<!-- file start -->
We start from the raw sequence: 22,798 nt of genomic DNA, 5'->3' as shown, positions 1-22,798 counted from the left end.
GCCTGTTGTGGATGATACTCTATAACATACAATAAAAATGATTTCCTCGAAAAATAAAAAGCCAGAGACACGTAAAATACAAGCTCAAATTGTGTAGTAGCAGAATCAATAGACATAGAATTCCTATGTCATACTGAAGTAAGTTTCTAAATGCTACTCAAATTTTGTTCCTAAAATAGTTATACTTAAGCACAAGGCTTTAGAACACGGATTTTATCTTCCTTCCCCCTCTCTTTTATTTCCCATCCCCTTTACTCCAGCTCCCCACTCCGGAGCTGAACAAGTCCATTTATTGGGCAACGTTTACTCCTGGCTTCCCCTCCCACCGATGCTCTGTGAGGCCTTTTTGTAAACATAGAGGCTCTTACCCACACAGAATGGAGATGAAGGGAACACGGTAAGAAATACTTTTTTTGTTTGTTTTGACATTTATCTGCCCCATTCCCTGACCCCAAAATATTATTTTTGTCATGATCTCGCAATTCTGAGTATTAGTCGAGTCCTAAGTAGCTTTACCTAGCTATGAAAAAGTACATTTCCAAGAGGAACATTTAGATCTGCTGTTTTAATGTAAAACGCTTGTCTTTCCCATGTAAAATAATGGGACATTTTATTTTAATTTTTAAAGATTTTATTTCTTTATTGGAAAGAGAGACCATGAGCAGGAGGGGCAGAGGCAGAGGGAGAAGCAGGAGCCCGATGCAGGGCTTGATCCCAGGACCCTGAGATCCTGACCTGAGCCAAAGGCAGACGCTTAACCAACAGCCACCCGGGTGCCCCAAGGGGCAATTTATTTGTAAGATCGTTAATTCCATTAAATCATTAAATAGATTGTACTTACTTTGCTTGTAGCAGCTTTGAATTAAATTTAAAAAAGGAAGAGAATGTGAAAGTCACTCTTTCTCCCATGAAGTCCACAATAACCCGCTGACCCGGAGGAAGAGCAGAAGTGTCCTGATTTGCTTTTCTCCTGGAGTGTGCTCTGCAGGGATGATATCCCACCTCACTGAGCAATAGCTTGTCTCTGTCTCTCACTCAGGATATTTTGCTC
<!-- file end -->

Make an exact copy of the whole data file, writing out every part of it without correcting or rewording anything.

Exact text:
We start from the raw sequence: 22,798 nt of genomic DNA, 5'->3' as shown, positions 1-22,798 counted from the left end.
GCCTGTTGTGGATGATACTCTATAACATACAATAAAAATGATTTCCTCGAAAAATAAAAAGCCAGAGACACGTAAAATACAAGCTCAAATTGTGTAGTAGCAGAATCAATAGACATAGAATTCCTATGTCATACTGAAGTAAGTTTCTAAATGCTACTCAAATTTTGTTCCTAAAATAGTTATACTTAAGCACAAGGCTTTAGAACACGGATTTTATCTTCCTTCCCCCTCTCTTTTATTTCCCATCCCCTTTACTCCAGCTCCCCACTCCGGAGCTGAACAAGTCCATTTATTGGGCAACGTTTACTCCTGGCTTCCCCTCCCACCGATGCTCTGTGAGGCCTTTTTGTAAACATAGAGGCTCTTACCCACACAGAATGGAGATGAAGGGAACACGGTAAGAAATACTTTTTTTGTTTGTTTTGACATTTATCTGCCCCATTCCCTGACCCCAAAATATTATTTTTGTCATGATCTCGCAATTCTGAGTATTAGTCGAGTCCTAAGTAGCTTTACCTAGCTATGAAAAAGTACATTTCCAAGAGGAACATTTAGATCTGCTGTTTTAATGTAAAACGCTTGTCTTTCCCATGTAAAATAATGGGACATTTTATTTTAATTTTTAAAGATTTTATTTCTTTATTGGAAAGAGAGACCATGAGCAGGAGGGGCAGAGGCAGAGGGAGAAGCAGGAGCCCGATGCAGGGCTTGATCCCAGGACCCTGAGATCCTGACCTGAGCCAAAGGCAGACGCTTAACCAACAGCCACCCGGGTGCCCCAAGGGGCAATTTATTTGTAAGATCGTTAATTCCATTAAATCATTAAATAGATTGTACTTACTTTGCTTGTAGCAGCTTTGAATTAAATTTAAAAAAGGAAGAGAATGTGAAAGTCACTCTTTCTCCCATGAAGTCCACAATAACCCGCTGACCCGGAGGAAGAGCAGAAGTGTCCTGATTTGCTTTTCTCCTGGAGTGTGCTCTGCAGGGATGATATCCCACCTCACTGAGCAATAGCTTGTCTCTGTCTCTCACTCAGGATATTTTGCTC